Tales from the Bonfire - Take Not Thine Altitude for Granted
by Joe McHenry | D-6770 | Newport, Pennsylvania
Unlike other commandments that I was taught in first-jump class, “Take not thine altitude for granted, lest the earth rise up and smite thee,” is carved in stone.
I started skydiving in 1974 in Alamogordo, New Mexico, near the Lincoln National Forest. The club was using mostly military-surplus parachute gear, and we landed hard in the high desert air. We also had only two altimeters for about 15 jumpers. Our jump pilot, Rainier, had a pretty thick German accent and was known as our “German Ace” because he had destroyed two American planes … in landing accidents. Rainier responded to all requests for altitude and heading with a laconic, “No svet.”
About six months after I began jumping, our DZ got kicked off the airport after my friend, John, performed a successful 20-second delay but then drifted across the runway under a 28-foot round canopy while a B-17 water bomber was on final approach. Our instructor, Bobby, found a disused airport about an hour’s drive north, and we planned to move our shoestring operation up there.
I was a few jumps shy of my B license, so I was picked to be on the first load over our new DZ, the Carrizoso Municipal Airport. At Alamogordo, most of the club members got into pickup trucks and headed north while five of us got our gear on for the flight to the new DZ. We gave Elmer, who had the least number of jumps, the number-five slot and the one altimeter available, and we got into the Cherokee 6 aircraft.
When we arrived over Carrizoso, we piled out of the door into the thin air and pretty quickly built a 4-way and held it, waiting for Elmer. He was about 20 feet out of the formation when he pulled his ripcord because his altimeter read 3,000 feet. (He later said he was thinking, “Good luck, guys!”) I wasn't looking his way. A few seconds later, one of the other jumpers, Bobby, dumped right out of the star. The three of us remaining dutifully turned to track away, but then I pulled without waving off because the desert looked really close.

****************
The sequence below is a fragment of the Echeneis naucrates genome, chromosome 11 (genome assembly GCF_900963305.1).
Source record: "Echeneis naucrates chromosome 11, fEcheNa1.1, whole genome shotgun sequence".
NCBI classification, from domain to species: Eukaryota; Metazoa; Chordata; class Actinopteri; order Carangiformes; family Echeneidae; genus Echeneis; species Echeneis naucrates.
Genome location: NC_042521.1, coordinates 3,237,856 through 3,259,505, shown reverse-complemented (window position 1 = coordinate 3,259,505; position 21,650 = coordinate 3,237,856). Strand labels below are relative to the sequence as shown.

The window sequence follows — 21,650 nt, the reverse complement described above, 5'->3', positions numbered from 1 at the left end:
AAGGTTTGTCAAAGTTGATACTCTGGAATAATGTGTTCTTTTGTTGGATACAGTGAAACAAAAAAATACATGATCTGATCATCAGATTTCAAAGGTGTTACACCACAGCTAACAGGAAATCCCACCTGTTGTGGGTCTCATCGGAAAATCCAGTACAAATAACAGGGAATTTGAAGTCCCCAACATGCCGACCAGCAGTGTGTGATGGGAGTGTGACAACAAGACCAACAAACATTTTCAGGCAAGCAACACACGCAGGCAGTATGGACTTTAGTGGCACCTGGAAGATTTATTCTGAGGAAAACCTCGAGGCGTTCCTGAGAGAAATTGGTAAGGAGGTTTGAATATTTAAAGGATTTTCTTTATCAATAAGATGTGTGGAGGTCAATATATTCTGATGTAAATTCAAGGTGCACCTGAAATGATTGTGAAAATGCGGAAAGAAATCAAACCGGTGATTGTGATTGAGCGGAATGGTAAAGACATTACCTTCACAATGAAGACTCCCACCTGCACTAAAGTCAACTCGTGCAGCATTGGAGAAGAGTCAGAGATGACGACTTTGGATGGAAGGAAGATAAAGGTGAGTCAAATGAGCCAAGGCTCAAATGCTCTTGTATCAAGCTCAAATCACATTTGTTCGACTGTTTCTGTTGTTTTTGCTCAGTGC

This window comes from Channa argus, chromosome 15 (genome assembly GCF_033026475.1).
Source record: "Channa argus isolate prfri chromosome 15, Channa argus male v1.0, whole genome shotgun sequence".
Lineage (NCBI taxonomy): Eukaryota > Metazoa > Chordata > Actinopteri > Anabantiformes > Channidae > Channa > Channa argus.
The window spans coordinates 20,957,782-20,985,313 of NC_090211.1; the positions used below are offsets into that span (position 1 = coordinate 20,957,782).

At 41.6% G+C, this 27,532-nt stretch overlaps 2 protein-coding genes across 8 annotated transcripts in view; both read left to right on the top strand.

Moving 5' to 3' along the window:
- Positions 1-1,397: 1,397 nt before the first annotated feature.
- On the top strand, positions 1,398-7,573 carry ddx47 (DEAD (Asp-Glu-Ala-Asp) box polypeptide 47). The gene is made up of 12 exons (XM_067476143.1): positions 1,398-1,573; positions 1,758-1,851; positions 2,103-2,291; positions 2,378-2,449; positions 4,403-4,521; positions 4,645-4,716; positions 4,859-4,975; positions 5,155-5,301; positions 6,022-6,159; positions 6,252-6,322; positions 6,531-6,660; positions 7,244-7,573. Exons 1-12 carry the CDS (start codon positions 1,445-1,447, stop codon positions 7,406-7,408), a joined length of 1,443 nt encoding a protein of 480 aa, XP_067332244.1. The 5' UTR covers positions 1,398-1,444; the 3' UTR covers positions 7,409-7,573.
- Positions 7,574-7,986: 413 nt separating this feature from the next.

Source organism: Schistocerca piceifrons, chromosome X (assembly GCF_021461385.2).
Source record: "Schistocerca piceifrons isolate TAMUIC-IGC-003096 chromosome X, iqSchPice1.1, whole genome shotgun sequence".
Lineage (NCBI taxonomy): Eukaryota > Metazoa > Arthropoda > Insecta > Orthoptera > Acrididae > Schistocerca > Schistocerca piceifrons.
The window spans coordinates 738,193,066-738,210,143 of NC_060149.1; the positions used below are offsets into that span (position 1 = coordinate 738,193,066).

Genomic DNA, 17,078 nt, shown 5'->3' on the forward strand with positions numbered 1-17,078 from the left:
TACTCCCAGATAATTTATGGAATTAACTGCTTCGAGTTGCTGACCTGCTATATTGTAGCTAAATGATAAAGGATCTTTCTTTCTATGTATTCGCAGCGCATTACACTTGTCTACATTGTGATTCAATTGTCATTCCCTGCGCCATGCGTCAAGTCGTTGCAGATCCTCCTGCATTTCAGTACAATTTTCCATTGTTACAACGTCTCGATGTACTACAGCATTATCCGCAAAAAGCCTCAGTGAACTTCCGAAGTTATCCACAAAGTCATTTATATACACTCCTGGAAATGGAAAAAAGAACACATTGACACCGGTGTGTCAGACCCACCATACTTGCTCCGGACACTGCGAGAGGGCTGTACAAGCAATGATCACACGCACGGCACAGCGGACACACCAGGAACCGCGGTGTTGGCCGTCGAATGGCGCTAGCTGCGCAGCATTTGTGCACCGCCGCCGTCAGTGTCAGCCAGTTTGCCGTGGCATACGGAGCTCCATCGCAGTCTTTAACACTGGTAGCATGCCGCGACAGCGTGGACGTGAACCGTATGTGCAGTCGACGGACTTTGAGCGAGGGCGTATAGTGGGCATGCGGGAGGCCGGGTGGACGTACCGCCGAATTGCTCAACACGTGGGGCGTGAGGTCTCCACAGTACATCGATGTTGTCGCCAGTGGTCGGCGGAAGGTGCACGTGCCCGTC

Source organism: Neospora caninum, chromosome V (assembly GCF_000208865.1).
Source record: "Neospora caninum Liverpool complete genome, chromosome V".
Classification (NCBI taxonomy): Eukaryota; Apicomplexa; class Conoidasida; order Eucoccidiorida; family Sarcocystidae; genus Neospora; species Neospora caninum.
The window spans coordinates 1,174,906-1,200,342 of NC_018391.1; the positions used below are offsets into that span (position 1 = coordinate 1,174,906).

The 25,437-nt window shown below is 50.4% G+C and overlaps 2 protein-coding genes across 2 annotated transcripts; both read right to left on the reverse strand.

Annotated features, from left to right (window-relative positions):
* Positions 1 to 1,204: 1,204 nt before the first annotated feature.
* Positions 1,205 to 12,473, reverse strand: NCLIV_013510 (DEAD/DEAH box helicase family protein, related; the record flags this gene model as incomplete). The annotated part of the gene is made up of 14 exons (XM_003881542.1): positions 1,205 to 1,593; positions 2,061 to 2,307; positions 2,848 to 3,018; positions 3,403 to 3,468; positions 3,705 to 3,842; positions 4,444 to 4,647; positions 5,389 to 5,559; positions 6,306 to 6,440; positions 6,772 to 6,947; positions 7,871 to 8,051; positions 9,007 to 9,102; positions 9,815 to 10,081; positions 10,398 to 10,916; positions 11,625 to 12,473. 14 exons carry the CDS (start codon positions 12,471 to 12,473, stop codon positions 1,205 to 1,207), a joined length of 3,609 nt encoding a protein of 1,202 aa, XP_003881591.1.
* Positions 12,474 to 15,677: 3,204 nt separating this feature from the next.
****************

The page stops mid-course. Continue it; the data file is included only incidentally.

After opening shock, I realized that it was also windy. The air was full of dust because the ground crew had been driving up and down the dirt runway trying to warn us of the high winds. After a very brief, wild ride (I’m glad it was under a round canopy), I did a PLF on landing and the wind dragged me until a mesquite bush snagged my main. Because Elmer opened first, he landed the farthest away, and we waited for him near the dusty airport sign that proclaimed “Connections to Worldwide Points!”
Another jumper, Dan, had cut away on landing, so we were sorting out his canopy when Elmer got back. As Elmer got out of his gear, I noticed that our one-and-only altimeter was still reading 1,200 feet. That's right … no one had thought to check (“no svet”), and as it turns out, Carrizoso is 1,200 feet higher than Alamogordo. So, when Elmer wished us luck and opened, he was going through two grand, not three. When Bobby dumped out of the star, we were approaching 1,000 feet. When we turned and tracked away, we were very close to the desert floor and lucky to have quick openings.
We learned from our close call, stuff like finding out field elevations and getting wind forecasts. The club moved twice more, to Organ and then to Las Cruces, New Mexico, and we never made those mistakes again. We also bought more altimeters and paid attention to them.